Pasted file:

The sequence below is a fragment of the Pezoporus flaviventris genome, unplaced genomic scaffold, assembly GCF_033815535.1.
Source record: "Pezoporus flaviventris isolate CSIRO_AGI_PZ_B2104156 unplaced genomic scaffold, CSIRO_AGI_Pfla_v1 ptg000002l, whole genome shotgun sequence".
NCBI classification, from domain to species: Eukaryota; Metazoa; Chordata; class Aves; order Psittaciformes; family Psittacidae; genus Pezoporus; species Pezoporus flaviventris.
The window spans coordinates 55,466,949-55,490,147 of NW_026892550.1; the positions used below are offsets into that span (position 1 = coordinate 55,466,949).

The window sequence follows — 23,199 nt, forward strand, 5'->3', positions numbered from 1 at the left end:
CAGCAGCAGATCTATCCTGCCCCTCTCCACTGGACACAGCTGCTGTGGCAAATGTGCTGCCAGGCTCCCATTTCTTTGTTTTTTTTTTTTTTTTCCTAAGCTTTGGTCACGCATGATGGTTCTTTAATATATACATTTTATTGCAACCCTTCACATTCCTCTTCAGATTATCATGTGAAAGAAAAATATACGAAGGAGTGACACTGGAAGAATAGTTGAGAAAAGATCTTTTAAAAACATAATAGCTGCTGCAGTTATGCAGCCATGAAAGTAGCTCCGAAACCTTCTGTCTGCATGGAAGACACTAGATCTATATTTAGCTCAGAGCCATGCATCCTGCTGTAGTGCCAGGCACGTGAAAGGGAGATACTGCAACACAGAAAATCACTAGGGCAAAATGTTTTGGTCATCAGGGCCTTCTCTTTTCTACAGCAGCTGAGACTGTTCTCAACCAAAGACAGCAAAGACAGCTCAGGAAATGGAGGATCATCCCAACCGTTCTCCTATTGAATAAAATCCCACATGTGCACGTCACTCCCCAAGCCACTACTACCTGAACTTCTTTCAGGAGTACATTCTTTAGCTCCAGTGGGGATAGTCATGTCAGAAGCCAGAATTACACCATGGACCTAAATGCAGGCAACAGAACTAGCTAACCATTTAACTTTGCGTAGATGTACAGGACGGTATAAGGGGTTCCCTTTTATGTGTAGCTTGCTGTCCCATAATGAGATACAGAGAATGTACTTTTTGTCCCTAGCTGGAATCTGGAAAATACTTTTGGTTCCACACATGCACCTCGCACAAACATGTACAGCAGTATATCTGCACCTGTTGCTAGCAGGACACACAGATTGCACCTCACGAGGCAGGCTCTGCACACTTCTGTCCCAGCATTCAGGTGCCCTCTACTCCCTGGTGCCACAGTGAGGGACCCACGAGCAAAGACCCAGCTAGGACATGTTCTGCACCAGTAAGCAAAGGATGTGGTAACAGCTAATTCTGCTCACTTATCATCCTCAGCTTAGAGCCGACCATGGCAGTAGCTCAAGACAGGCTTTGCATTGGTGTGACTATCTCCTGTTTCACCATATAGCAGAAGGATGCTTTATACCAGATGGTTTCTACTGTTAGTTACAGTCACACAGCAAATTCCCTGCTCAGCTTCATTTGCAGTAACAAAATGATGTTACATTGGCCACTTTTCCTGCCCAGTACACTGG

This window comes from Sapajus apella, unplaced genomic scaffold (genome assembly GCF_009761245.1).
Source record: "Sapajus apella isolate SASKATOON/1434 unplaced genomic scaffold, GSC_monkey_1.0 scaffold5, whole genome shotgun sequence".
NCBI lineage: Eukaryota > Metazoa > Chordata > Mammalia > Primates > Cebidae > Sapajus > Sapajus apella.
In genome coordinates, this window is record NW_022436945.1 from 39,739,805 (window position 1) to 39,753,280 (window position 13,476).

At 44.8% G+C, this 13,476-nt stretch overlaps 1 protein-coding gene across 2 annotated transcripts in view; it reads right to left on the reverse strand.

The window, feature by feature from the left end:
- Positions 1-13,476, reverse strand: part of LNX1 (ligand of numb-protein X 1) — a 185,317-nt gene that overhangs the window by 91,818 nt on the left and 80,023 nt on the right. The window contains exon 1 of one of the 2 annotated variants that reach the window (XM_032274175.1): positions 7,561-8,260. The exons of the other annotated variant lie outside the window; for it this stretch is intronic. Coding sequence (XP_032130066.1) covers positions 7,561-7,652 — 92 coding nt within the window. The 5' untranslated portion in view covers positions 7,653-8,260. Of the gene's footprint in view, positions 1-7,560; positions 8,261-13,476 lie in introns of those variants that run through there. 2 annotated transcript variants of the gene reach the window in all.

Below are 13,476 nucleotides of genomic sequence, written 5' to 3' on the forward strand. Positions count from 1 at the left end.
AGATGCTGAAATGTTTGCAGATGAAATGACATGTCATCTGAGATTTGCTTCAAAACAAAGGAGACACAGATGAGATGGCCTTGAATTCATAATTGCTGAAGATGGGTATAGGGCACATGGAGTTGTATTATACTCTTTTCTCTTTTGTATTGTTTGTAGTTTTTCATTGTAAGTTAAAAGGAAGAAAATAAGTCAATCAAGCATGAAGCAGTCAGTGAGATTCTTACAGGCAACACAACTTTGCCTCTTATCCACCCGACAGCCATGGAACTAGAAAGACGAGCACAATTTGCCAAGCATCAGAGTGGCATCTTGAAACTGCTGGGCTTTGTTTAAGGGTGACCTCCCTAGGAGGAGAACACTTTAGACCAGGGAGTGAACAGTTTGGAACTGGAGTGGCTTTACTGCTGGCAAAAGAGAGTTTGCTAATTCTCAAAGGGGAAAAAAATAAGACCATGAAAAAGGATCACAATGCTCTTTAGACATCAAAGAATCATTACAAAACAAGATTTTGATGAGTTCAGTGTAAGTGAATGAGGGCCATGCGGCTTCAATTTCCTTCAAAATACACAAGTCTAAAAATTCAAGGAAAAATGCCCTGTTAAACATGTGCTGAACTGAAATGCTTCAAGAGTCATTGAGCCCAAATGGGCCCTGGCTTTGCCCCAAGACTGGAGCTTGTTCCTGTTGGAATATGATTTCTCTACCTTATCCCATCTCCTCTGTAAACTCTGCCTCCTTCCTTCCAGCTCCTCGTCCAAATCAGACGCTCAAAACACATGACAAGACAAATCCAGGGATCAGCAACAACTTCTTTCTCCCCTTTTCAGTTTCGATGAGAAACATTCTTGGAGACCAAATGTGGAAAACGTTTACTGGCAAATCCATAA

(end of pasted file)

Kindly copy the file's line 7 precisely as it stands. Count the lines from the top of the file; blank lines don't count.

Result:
This window comes from Sapajus apella, unplaced genomic scaffold (genome assembly GCF_009761245.1).